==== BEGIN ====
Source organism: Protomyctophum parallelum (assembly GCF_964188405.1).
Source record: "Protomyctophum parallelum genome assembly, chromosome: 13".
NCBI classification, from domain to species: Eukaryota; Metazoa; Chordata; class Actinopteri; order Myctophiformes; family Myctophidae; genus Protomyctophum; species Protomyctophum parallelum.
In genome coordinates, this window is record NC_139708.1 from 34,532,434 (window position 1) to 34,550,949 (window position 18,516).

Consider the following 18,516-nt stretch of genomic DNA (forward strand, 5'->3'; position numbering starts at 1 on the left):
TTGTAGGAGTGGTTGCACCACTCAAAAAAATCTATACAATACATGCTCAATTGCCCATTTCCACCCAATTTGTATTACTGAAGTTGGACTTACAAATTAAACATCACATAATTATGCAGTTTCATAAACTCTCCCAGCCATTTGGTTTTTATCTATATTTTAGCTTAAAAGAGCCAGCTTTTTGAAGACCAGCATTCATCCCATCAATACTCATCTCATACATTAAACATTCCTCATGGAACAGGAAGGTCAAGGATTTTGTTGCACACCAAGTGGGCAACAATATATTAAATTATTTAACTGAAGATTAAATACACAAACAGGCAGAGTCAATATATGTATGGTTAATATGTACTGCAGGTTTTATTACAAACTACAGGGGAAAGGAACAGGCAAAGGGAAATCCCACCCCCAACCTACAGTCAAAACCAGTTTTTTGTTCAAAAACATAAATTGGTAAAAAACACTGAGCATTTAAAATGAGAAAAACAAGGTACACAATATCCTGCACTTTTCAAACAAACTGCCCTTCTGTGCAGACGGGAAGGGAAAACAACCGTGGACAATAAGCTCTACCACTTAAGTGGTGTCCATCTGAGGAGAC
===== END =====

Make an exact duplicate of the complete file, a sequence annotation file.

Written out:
Source organism: Protomyctophum parallelum (assembly GCF_964188405.1).
Source record: "Protomyctophum parallelum genome assembly, chromosome: 13".
NCBI classification, from domain to species: Eukaryota; Metazoa; Chordata; class Actinopteri; order Myctophiformes; family Myctophidae; genus Protomyctophum; species Protomyctophum parallelum.
In genome coordinates, this window is record NC_139708.1 from 34,532,434 (window position 1) to 34,550,949 (window position 18,516).

Consider the following 18,516-nt stretch of genomic DNA (forward strand, 5'->3'; position numbering starts at 1 on the left):
TTGTAGGAGTGGTTGCACCACTCAAAAAAATCTATACAATACATGCTCAATTGCCCATTTCCACCCAATTTGTATTACTGAAGTTGGACTTACAAATTAAACATCACATAATTATGCAGTTTCATAAACTCTCCCAGCCATTTGGTTTTTATCTATATTTTAGCTTAAAAGAGCCAGCTTTTTGAAGACCAGCATTCATCCCATCAATACTCATCTCATACATTAAACATTCCTCATGGAACAGGAAGGTCAAGGATTTTGTTGCACACCAAGTGGGCAACAATATATTAAATTATTTAACTGAAGATTAAATACACAAACAGGCAGAGTCAATATATGTATGGTTAATATGTACTGCAGGTTTTATTACAAACTACAGGGGAAAGGAACAGGCAAAGGGAAATCCCACCCCCAACCTACAGTCAAAACCAGTTTTTTGTTCAAAAACATAAATTGGTAAAAAACACTGAGCATTTAAAATGAGAAAAACAAGGTACACAATATCCTGCACTTTTCAAACAAACTGCCCTTCTGTGCAGACGGGAAGGGAAAACAACCGTGGACAATAAGCTCTACCACTTAAGTGGTGTCCATCTGAGGAGAC